Retrospective: Katamari Damacy

Katamari Damacy

You can summarise how Katamari Damacy plays in a simple and unremarkable sentence: you roll a sticky ball around, picking up objects to make the ball bigger, which in turn allows it to pick up even larger objects. But to sum up Katamari’s playfulness needs several hundred words of postscript. For a game to swell so sweetly and remain so affecting based purely on its tone and art direction – surely Katamari Damacy has done little but hypnotise a jaded audience into overlooking the shallowness and repetition that fuels it? No. It simply taps an oft-unacknowledged strength of videogames, that of sheer aesthetic joy, and its straightforward rules of play allow its other elements room to breathe deeply. Games where style counts for so much of the substance are regularly scoured with criticism, but that’s only because it’s so irregular for a game to feel so unfettered, buoyant and benevolent with it. If videogames are ever medicine, then Katamari Damacy will always manage to keep the doctor away.

It’s a game that’s very much alive, a Pinocchio that dances into life the moment its strings are cut and the PS2 switched on. A looping, a cappella rendition of the game’s theme tune accompanies the appearance of the Namco logo and a save slot selected not with a pointer but with a katamari ball itself. From there, you’re launched into an intravenous fizzy drink of an attract sequence: ducks sing, pandas dance, volcanoes spew rainbows, and a suppository-headed giant plays the guitar, and the incessantly catchy Naaaa na-na-na of the game’s signature chorus begins to hook you right to the bone. Not so much an introduction as an induction, nothing is made clear during this technicolour AV assault, apart establishing Katamari’s philosophy – it doesn’t have to make any sense for it be entertaining.

The scattily charming King of All Cosmos has been on a careless drunken bender, and knocked the stars from the sky. And it’s down to you, the diminutive and hard-working Prince, to replace them, by rolling adhesive katamari balls around a series of domestic, suburban and urban locations, to form increasingly large bundles of objects that’ll replace the contents of the night sky. Beginning with erasers, batteries and drawing pins, fodder for the katamari evolves ultimately to the point that the tower blocks of whole cities, dwarfed by the Prince’s astral wrecking ball, are scooped up like bowling pins into the shovel a JCB.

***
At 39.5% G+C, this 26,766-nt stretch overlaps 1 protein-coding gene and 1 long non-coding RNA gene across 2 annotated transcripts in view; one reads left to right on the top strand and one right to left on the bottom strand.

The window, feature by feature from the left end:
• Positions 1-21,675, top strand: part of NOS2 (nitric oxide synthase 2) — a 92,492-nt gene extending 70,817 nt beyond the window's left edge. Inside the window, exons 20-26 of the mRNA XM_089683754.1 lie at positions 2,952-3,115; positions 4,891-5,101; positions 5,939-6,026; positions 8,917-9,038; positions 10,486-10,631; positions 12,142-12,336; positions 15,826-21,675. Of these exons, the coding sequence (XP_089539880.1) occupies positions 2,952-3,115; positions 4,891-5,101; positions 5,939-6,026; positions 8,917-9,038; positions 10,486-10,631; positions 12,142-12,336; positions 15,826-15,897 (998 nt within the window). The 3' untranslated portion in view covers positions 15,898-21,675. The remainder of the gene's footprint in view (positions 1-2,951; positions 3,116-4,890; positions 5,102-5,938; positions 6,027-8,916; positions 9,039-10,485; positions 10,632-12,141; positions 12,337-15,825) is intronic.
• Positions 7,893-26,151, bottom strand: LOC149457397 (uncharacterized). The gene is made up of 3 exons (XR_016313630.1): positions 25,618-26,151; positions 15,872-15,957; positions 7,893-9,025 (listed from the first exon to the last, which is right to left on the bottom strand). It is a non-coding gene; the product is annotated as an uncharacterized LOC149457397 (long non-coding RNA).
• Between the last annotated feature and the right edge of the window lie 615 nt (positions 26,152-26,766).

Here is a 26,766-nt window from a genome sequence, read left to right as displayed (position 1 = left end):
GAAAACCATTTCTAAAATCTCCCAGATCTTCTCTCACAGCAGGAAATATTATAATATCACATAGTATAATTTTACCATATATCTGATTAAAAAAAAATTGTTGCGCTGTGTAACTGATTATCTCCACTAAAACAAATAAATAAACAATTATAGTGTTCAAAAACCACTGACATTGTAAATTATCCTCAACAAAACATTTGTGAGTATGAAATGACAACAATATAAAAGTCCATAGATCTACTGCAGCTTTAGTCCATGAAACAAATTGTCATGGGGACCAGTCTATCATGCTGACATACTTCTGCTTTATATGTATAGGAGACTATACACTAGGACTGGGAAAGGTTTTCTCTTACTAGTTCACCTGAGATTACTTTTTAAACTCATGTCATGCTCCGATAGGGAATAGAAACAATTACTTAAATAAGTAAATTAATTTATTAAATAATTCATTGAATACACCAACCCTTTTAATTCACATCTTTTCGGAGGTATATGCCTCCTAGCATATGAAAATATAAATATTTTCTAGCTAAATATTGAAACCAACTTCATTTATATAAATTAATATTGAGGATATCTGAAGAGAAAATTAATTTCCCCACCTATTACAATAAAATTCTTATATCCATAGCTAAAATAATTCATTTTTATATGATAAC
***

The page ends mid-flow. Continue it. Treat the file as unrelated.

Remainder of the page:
This incredible sensation of scale is just part of the fascination behind the process. As is a lawless but inarguably ideal soundtrack composed of delightful pop tunes and cute instrumentals. Another is the audio feedback – dozens and dozens of artefacts are absorbed into the katamari with a series of pleasing pops, like stamping on damp bubble wrap; once people, vehicles and animals become victims, each adds its own stylised sound effect to the cacophony of destruction-cum-creation. Visually, it’s a game that’s full of reality, but little realism, the recognisable contents of its world rendered with minimal texture but maximum character. Returning to an area that was once filled with hazards, now plump enough to suck them all up with a cackle, is the ultimate revenge; watching a playground full of schoolchildren and teachers scatter in exaggerated, pantomime terror as the katamari looms towards them is guilty amusement indeed.

As with any worthwhile fairytale construction, there’s a murky heart to Katamari Damacy. Like gaming’s most successfully child-like creations – Chibi Robo, say – it contains more stress and darkness than first appears. The Prince is, effectively, a rampant destroyer of worlds, however candy-coated the destruction. And few things are as chilling as failing to meet the target size of a given stage and suffering the wrath of a pissed-off King of All Cosmos. None of that stops Katamari Damcy being fun as all hell, of course, but it’s difficult not to want to savour it as a straightforwardly colourful lesson in how little things can become very big things, in your head as much as on the screen.

In terms of less tenuous impact, though, Katamari Damacy is the kind of experience that does more than encourage fringe demographics to pick up a joypad; it also engages parts of them that most other software can’t reach. Many games can coax players into dressing up like a certain character and posing with a cardboard sword, change their avatar in a forum profile to show their affection, or even brand their skin with a tattoo. But very, very few can singularly inspire them to make tea cosies, cakes, replica katamaris, elaborate re-enactments, phone pouches, woolly hats and dolls.

This article was first published in Edge Presents: The 100 Best Videogames in July 2007.